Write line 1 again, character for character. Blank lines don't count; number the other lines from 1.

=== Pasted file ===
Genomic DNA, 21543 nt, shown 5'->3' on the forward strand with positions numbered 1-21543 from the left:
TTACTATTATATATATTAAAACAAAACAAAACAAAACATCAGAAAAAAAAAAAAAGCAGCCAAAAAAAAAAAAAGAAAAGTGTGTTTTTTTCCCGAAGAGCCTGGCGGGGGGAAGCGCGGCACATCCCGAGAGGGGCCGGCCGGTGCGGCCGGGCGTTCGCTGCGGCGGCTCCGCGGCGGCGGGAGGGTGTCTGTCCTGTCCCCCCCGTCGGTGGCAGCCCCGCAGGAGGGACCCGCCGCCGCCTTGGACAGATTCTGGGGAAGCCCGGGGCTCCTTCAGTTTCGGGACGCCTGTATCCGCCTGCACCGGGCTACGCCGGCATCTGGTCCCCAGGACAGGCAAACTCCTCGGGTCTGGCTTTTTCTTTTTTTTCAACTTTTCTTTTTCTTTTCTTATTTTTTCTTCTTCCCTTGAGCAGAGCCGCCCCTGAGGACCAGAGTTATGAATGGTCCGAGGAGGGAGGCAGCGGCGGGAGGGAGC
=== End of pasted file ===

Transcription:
Genomic DNA, 21543 nt, shown 5'->3' on the forward strand with positions numbered 1-21543 from the left: